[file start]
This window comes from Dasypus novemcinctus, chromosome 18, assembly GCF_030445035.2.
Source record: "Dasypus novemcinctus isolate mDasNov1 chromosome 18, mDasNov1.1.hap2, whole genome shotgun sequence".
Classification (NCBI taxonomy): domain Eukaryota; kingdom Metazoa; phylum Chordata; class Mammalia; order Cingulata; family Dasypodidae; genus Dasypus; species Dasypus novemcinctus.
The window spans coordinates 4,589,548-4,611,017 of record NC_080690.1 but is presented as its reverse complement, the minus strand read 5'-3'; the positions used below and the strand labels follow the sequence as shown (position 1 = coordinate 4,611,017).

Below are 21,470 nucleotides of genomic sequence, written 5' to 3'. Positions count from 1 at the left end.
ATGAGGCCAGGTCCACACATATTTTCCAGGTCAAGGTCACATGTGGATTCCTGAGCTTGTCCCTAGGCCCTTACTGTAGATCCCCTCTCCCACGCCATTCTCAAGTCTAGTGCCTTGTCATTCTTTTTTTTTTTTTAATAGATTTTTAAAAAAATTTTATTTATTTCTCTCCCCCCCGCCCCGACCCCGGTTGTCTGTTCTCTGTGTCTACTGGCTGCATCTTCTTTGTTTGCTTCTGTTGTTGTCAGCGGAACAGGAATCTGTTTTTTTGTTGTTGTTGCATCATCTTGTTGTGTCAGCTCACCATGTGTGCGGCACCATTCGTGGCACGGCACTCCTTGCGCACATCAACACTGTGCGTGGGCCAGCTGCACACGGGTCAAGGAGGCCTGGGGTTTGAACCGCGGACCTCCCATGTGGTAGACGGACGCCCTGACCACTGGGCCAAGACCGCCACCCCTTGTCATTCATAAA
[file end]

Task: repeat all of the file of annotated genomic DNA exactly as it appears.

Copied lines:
This window comes from Dasypus novemcinctus, chromosome 18, assembly GCF_030445035.2.
Source record: "Dasypus novemcinctus isolate mDasNov1 chromosome 18, mDasNov1.1.hap2, whole genome shotgun sequence".
Classification (NCBI taxonomy): domain Eukaryota; kingdom Metazoa; phylum Chordata; class Mammalia; order Cingulata; family Dasypodidae; genus Dasypus; species Dasypus novemcinctus.
The window spans coordinates 4,589,548-4,611,017 of record NC_080690.1 but is presented as its reverse complement, the minus strand read 5'-3'; the positions used below and the strand labels follow the sequence as shown (position 1 = coordinate 4,611,017).

Below are 21,470 nucleotides of genomic sequence, written 5' to 3'. Positions count from 1 at the left end.
ATGAGGCCAGGTCCACACATATTTTCCAGGTCAAGGTCACATGTGGATTCCTGAGCTTGTCCCTAGGCCCTTACTGTAGATCCCCTCTCCCACGCCATTCTCAAGTCTAGTGCCTTGTCATTCTTTTTTTTTTTTTAATAGATTTTTAAAAAAATTTTATTTATTTCTCTCCCCCCCGCCCCGACCCCGGTTGTCTGTTCTCTGTGTCTACTGGCTGCATCTTCTTTGTTTGCTTCTGTTGTTGTCAGCGGAACAGGAATCTGTTTTTTTGTTGTTGTTGCATCATCTTGTTGTGTCAGCTCACCATGTGTGCGGCACCATTCGTGGCACGGCACTCCTTGCGCACATCAACACTGTGCGTGGGCCAGCTGCACACGGGTCAAGGAGGCCTGGGGTTTGAACCGCGGACCTCCCATGTGGTAGACGGACGCCCTGACCACTGGGCCAAGACCGCCACCCCTTGTCATTCATAAA